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Schools appeal for lower water tariff

Students drink water at Groupe Scolaire Rweru in Bugesera District. Public and government aided schools have requested to be charged lower prices on water they consume. / Sam Ngendahimana.

Public and government aided schools have requested to be charged lower prices on water they consume, arguing that the current tariffs are high.

They say that water expenditure is projected to rise in  September 2020 when they are expected to reopen because they will need to use more water in a bid to curb the spread of the Covid-19 pandemic.


This issue was also exposed by the report of the Parliamentary Standing Committee on Education, ICT, Culture and Youth which was approved by Parliament on June 12, 2020.


The report was based on the assessment tours that the Committee made from February 03 to 14, 2020 in provinces and the City of Kigali in order to evaluate and monitor issues in education.


Speaking to The New Times, Nicodème Twahirwa, the head teacher of Ecole des Sciences Louis de Montfort Nyanza in Nyanza District said that the school has 678 students and that it spends between Rwf600,000 and Rwf700,000 on water per month.

The school consumes more than 50 m3 per month, and it is classified in the non-residential category.

The current water tariffs set by Rwanda Utilities Regulatory Authority (RURA) are based on the monthly water consumption by cubic metre (m3) whereby a flat rate of Rwf323 is charged on a m3 for public tap, while water for non-residential category ranges from Rwf877 a m3 for water use that does not exceed 50 m3, and Rwf895 a m3 for water that is above 50 m3 per month.

Such tariffs exclude value added tax (VAT). Twahirwa said that when VAT of 18 percent is included, the school pays more than 1,000 a m3.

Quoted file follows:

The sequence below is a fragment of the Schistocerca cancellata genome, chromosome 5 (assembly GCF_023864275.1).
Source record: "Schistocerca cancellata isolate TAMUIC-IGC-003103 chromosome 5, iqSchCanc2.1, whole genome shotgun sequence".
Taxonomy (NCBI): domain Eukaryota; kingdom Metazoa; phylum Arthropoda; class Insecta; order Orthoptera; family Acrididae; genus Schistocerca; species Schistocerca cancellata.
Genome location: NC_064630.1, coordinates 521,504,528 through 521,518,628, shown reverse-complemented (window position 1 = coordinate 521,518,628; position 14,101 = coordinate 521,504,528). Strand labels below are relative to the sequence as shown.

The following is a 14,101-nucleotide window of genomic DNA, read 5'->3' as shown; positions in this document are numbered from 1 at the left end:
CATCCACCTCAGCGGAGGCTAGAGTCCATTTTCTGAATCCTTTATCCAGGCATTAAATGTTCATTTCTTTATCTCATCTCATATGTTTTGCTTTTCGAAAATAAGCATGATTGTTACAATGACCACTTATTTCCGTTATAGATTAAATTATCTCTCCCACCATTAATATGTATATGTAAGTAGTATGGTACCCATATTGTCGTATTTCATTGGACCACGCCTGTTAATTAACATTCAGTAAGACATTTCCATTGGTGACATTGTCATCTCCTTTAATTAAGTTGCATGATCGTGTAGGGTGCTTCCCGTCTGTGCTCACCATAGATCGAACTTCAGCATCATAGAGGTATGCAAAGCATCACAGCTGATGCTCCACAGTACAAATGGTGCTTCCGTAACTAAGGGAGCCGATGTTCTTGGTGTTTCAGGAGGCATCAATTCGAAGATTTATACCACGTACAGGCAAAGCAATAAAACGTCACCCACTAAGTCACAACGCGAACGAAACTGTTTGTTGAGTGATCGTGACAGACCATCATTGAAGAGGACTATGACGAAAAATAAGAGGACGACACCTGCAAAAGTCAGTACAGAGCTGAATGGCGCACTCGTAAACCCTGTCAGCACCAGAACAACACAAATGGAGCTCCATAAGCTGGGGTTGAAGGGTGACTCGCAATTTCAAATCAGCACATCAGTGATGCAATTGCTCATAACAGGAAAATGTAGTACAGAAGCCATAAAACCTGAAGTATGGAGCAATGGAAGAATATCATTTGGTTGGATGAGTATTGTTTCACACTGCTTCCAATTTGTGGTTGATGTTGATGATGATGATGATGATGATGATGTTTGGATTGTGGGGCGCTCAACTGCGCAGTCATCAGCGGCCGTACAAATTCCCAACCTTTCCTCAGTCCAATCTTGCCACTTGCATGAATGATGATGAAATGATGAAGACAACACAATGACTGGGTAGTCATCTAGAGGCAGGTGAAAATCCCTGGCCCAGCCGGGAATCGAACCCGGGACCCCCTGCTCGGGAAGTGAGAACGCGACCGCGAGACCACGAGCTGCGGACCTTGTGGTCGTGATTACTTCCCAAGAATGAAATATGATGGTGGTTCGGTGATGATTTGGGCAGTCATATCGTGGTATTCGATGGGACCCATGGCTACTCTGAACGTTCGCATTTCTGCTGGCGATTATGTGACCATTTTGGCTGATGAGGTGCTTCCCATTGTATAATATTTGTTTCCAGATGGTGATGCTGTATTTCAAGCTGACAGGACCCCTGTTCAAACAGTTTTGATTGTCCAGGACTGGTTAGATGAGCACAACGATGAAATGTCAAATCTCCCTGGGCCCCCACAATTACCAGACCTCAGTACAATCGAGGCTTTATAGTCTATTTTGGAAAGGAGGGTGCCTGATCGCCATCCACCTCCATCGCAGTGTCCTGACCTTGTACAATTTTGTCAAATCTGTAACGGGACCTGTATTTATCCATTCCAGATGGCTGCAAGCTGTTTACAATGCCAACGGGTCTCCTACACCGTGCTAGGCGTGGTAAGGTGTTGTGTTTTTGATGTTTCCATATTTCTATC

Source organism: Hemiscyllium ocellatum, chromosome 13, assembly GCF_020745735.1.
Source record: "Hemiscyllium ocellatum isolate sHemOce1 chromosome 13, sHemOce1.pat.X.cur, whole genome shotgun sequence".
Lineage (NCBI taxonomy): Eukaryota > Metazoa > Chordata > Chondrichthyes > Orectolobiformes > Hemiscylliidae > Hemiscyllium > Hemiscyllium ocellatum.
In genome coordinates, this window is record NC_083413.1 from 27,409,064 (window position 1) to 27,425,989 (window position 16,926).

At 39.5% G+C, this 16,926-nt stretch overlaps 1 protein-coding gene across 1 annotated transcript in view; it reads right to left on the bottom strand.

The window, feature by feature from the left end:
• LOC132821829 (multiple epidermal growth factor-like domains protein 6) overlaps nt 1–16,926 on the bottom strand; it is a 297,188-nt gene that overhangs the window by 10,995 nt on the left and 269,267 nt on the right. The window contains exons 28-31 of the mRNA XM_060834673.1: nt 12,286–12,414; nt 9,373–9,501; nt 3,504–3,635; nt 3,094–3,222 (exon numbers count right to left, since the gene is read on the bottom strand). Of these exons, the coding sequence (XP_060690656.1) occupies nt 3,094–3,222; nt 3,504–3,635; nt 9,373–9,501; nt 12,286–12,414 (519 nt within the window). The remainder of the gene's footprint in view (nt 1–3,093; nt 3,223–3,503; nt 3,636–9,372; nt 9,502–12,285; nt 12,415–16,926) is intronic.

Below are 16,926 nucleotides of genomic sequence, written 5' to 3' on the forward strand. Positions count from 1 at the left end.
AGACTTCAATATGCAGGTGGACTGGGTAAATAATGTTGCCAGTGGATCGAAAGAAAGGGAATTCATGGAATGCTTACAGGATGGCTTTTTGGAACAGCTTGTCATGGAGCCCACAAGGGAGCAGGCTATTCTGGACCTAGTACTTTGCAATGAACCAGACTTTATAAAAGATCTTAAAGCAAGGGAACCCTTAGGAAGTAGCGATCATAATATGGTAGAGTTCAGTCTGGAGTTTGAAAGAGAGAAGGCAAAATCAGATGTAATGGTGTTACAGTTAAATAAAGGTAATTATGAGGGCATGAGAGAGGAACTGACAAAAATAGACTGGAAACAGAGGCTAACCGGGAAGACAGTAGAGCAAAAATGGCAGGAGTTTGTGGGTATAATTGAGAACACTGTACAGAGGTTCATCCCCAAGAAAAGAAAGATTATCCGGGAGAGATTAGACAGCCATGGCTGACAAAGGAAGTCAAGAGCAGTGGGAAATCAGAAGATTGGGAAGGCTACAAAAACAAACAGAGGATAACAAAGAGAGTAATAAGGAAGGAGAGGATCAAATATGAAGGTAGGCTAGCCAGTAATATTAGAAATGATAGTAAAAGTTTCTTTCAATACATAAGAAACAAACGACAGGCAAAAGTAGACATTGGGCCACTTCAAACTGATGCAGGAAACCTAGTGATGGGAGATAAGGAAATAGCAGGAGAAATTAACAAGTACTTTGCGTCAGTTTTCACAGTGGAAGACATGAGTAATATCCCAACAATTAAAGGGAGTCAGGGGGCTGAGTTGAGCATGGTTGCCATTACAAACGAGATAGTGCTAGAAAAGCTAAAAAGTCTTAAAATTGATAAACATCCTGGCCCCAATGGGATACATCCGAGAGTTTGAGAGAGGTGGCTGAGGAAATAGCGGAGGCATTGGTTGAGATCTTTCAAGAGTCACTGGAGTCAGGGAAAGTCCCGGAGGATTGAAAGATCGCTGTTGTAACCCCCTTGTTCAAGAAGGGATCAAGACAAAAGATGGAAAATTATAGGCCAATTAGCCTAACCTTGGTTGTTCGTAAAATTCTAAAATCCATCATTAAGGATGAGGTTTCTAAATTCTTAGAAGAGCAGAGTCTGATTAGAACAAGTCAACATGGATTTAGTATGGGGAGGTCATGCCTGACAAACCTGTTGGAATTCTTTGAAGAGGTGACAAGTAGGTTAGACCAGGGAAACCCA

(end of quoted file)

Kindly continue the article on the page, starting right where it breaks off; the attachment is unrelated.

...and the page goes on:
“Water is costly for us. Schools are considered as commercial institutions that make a lot of profit like hotels where customers pay more on water such as on use of swimming pools,” he said.

“We should be classified in the category of public tap,” he appealed, indicating that a lot of water is consumed at schools to meet students’ drinking water needs, washing clothes, and preparing meals.

He also said that the hygiene practice mainly consisting of washing hands frequently in order to prevent Covid-19 pandemic, is likely to drive water consumption higher.

Martin Mbonigaba, the head teacher of Groupe Scolaire Muhoza in Musanze District of Northern Province said that the school has more than 2,200 students in both primary and secondary levels.

He said that the school spends about Rwf90,000 on water per month because it’s a day school, pointing out that the expenditure would be far higher if it was a boarding one.

But, he indicated that expenses will significantly increase when students return to school in September as a larger amount of water will be needed to meet hygiene needs to combat Covid-19.

“All students will have to wash hands when they enter the school. As a result, the school will incur more expenses from increased water volume,” he said, estimating that the costs could reach Rwf300,000 per month.

MP Damien Nyabyenda, Chairperson of the Parliamentary Standing Committee on Education, ICT, Culture and Youth told The New Times that the issue was identified in different schools, pointing out that they need support to get the water charges lowered.

“High water tariffs make some schools pay more than Rwf500,000 on water monthly. The schools should be put in the public tap category so that they pay less per water used,” he said.

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